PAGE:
"It may be or may not be a surprise," Allegheny spokesman Allen Staggers said. "I think locally it's been known that we've been interested in selling the property for some time. We were working with (Akridge) for several months during 2004, but the deal fell through."
Akridge terminated its contract to buy the land from Allegheny after the Washington County Planning Commission turned down a request in December 2004 to amend the zoning to allow a mix of houses and businesses.
Staggers said the principals of Oak Ridge have ties to A.C. & T., a Hagerstown-based fuel distributor, and that they have expressed an interest in implementing Allegheny's plans for the technology park. He said Allegheny is disappointed it never was able to bring about the plans it had been developing since the 1990s.
"Site location evaluation is just sort of a curious thing," Staggers said. "This is not to say it won't happen, but at least in the time frame that it was owned by Allegheny it didn't happen."
Adna Fulton, president of A.C. & T., said he has had no involvement in the sale or with Oak Ridge, but he declined to speak for his sons, Brad and Mark, who could not be reached for comment.
Staggers said Allegheny agreed not to disclose the sale price. He noted Allegheny is a publicly held company and the sale was considered material in value - meaning more than $3 million, so Allegheny will have to report the transaction to the Securities and Exchange Commission.
Mountainside Teleport Corp., a subsidiary of Intelsat Global Service Corp. in Washington, D.C., is the only company that bought land at the park. Serge Ducharme, senior manager at Mountainside, said his firm has been included in telephone conferences on the proposed transaction and he has met in person with the Fultons, owners of A.C. & T, about their intention to implement Allegheny's vision for the technology park.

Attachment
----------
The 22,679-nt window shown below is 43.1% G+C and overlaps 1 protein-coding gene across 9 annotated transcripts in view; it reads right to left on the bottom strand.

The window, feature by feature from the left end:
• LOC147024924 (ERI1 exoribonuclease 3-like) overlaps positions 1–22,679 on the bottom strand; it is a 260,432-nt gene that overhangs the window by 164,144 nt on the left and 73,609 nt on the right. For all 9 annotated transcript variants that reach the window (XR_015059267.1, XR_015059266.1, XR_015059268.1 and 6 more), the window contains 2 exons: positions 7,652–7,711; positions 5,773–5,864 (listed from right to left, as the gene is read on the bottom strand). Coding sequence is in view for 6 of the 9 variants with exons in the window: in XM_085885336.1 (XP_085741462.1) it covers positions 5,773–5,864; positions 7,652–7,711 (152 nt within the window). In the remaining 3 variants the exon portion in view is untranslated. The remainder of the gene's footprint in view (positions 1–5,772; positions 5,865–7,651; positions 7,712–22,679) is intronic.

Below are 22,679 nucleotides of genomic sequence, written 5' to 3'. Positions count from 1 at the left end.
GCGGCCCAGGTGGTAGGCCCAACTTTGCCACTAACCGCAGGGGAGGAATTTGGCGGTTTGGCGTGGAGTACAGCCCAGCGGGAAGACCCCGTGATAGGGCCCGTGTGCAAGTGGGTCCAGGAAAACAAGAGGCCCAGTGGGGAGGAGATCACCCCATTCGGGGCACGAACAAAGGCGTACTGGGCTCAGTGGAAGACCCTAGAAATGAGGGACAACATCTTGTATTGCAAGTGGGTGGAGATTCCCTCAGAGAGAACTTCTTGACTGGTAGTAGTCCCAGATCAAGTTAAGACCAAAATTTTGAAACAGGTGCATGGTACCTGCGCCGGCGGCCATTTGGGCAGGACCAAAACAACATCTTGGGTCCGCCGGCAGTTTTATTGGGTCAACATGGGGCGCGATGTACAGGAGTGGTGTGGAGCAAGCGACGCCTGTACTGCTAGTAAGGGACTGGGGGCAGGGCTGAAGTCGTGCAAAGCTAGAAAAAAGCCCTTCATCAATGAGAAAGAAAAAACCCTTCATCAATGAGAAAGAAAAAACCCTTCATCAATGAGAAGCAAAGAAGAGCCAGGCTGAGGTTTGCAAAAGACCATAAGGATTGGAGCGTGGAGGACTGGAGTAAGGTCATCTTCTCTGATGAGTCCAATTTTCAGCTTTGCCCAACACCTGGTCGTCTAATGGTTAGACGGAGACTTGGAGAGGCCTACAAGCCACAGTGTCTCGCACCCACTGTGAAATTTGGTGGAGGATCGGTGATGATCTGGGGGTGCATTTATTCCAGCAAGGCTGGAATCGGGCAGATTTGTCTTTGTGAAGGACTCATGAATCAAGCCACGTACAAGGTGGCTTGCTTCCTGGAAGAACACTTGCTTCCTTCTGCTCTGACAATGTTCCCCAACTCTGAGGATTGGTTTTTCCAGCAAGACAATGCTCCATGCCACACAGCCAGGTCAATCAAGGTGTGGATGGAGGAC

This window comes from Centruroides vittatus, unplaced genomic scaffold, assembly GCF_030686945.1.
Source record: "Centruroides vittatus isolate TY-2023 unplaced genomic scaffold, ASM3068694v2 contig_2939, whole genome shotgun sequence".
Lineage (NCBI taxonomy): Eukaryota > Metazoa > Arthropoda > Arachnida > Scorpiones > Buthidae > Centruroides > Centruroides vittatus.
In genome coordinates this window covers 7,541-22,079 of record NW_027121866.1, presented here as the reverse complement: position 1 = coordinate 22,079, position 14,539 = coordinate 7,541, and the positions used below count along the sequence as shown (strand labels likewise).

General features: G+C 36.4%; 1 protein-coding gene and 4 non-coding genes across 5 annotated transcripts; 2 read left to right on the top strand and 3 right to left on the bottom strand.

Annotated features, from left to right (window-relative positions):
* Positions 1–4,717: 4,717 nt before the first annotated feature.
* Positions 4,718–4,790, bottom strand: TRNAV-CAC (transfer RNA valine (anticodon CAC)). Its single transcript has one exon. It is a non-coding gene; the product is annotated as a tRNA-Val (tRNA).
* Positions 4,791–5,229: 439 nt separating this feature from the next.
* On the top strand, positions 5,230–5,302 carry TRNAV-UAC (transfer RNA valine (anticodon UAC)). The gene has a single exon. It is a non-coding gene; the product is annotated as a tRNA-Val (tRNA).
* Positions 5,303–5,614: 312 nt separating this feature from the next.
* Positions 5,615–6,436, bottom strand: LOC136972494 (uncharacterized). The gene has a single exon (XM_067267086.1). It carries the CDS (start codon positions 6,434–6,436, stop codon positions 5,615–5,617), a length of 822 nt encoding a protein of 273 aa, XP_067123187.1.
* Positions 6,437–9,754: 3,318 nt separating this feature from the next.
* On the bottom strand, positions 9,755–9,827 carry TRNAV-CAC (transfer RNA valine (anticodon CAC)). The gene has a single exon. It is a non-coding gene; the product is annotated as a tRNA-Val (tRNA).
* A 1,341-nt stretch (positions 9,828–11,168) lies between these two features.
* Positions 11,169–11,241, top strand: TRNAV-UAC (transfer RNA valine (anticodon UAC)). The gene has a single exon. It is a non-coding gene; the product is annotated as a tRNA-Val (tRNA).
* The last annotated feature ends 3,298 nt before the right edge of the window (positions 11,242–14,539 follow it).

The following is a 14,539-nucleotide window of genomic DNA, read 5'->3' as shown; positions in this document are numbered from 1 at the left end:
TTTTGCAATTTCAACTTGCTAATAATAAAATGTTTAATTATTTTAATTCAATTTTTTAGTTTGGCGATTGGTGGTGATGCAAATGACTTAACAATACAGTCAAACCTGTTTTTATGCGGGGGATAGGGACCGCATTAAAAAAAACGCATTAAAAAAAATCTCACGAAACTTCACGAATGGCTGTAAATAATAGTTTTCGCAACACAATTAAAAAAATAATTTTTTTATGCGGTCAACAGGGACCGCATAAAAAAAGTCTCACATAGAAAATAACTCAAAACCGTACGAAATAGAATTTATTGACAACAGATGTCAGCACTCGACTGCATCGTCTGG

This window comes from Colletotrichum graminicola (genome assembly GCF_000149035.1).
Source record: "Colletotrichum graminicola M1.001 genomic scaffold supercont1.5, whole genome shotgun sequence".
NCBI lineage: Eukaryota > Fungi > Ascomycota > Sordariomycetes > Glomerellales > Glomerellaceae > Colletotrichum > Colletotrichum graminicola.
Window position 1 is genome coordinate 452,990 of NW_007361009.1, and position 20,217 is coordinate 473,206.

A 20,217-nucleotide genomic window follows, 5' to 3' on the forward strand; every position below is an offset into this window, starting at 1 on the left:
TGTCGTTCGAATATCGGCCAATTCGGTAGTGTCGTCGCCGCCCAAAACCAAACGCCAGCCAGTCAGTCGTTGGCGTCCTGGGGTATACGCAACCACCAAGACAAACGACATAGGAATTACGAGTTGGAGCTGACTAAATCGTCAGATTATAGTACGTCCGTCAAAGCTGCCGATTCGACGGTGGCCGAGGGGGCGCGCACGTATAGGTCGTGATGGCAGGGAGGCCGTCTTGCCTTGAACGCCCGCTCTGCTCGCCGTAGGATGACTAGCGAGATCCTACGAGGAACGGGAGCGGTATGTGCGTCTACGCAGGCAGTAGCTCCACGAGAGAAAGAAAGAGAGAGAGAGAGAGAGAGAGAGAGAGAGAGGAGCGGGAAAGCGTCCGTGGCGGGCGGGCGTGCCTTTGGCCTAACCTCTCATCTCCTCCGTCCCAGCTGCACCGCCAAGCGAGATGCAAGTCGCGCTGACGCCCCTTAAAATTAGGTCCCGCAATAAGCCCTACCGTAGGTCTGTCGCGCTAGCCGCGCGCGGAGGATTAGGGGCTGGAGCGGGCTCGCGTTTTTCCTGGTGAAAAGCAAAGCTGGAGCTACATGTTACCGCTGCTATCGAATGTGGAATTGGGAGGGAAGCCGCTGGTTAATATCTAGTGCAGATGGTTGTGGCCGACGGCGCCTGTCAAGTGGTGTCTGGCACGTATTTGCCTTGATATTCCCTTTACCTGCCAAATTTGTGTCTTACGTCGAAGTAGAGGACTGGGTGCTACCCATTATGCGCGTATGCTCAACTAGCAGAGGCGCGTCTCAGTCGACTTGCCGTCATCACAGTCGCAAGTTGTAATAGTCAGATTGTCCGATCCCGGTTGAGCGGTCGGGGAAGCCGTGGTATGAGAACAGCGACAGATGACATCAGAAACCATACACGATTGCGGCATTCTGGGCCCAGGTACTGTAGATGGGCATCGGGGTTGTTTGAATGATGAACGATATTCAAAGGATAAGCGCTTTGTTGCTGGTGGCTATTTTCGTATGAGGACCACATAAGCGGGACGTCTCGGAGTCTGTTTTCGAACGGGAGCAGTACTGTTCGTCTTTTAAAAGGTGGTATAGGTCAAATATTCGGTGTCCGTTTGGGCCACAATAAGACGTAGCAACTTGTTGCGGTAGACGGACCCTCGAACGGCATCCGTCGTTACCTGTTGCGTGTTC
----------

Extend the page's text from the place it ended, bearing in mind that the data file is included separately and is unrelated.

"They understand our position, where we want to go with this thing, they know the zoning," he said. "I think it's going in the right direction."
Doug Wright Jr., chairman of the Washington County Economic Development Commission, said he hopes Oak Ridge will be able to succeed where Allegheny failed.
"It seemed like Allegheny has been struggling for years to do (that)," he said. "I think it was corporate structure that they could not get that thing off the ground. I would like to see, and I think the economic development commission would like to see, that property developed to generate good, quality jobs."
Allegheny nearly declared bankruptcy twice in 2003, Staggers said, due to the company's plans starting in 2000 to position itself as a national powerhouse in the electricity marketing business. To recover, he said, Allegheny has been selling the acquisitions it made since 2000 and has concentrated its efforts on its core businesses, those that existed prior to 2000.
From deficits starting in late 2002, Allegheny has reported surpluses in the second two quarters of 2004 and the first quarter of this year.